SEOUL – Seoul lodged a formal protest against Japan on Monday for barring its fishing boats from waters off the Sanriku region of northeastern Japan, South Korea’s Foreign Affairs and Trade Ministry said.
The South Korean protest was lodged after Han Seung Soo, the South Korean foreign affairs and trade minister, met with Terusuke Terada, Japanese ambassador to South Korea, the ministry said.
“Our (South Korean) fishing operations in waters around the Southern Kuril Islands are consistent with international law and international standards — and is solely a fishing issue not to be linked to territorial disputes between Japan and Russia,” Han was quoted as telling the Japanese envoy.
Han also demanded that the Japanese government retract its earlier decision and allow South Korean fishing boats to fish in waters off the Sanriku region.
Tokyo notified Seoul last week that it would bar South Korean fishing boats from operating in its economic zone off northeastern Honshu in retaliation to South Korea’s having signed a fishing agreement last year with Russia that covers waters claimed by Japan.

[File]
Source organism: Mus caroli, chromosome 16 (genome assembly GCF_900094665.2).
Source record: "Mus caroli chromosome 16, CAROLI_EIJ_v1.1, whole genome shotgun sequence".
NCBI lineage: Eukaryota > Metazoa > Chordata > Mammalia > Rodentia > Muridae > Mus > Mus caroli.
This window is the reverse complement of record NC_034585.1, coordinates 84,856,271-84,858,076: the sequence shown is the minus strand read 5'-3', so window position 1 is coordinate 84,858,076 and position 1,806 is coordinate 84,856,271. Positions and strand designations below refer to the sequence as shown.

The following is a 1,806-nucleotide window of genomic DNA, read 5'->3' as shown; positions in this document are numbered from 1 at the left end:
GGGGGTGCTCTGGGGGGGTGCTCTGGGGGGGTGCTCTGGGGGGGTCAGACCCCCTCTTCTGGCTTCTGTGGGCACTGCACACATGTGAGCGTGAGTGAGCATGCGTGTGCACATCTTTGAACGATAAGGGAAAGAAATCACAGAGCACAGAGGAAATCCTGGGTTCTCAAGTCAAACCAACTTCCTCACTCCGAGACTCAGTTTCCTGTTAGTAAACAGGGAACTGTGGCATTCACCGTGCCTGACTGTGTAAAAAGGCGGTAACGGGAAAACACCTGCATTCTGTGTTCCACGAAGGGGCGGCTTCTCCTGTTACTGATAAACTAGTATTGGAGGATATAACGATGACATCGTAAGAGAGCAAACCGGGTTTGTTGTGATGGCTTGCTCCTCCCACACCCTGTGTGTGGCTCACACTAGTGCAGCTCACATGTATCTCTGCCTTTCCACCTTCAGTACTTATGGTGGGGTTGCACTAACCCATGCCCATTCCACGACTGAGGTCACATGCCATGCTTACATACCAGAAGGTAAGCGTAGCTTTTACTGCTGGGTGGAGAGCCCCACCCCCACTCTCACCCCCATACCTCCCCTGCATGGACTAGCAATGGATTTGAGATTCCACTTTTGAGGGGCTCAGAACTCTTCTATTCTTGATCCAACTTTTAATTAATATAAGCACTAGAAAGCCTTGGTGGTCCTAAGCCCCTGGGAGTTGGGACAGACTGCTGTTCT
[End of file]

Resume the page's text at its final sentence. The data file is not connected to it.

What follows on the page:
Under the agreement with Russia, 26 South Korean fishing boats have been allowed to fish in waters around a group of Russian-held islands off Hokkaido that Japan is calling for the return of.
Japan claims that the waters subject to the Seoul-Moscow accord are within its 200-nautical-mile economic zone and that its approval is therefore required.
The disputed islands — Etorofu, Kunashiri and Shikotan islands and the Habomai group of islets — were seized by Soviet troops at the end of World War II.
Under the fisheries accord between Japan and South Korea, 26 South Korean saury fishing boats are allowed to catch 9,000 tons of saury from Aug. 20 to late November off the Pacific coast areas of Aomori, Iwate and Miyagi prefectures — known collectively as the Sanriku region.
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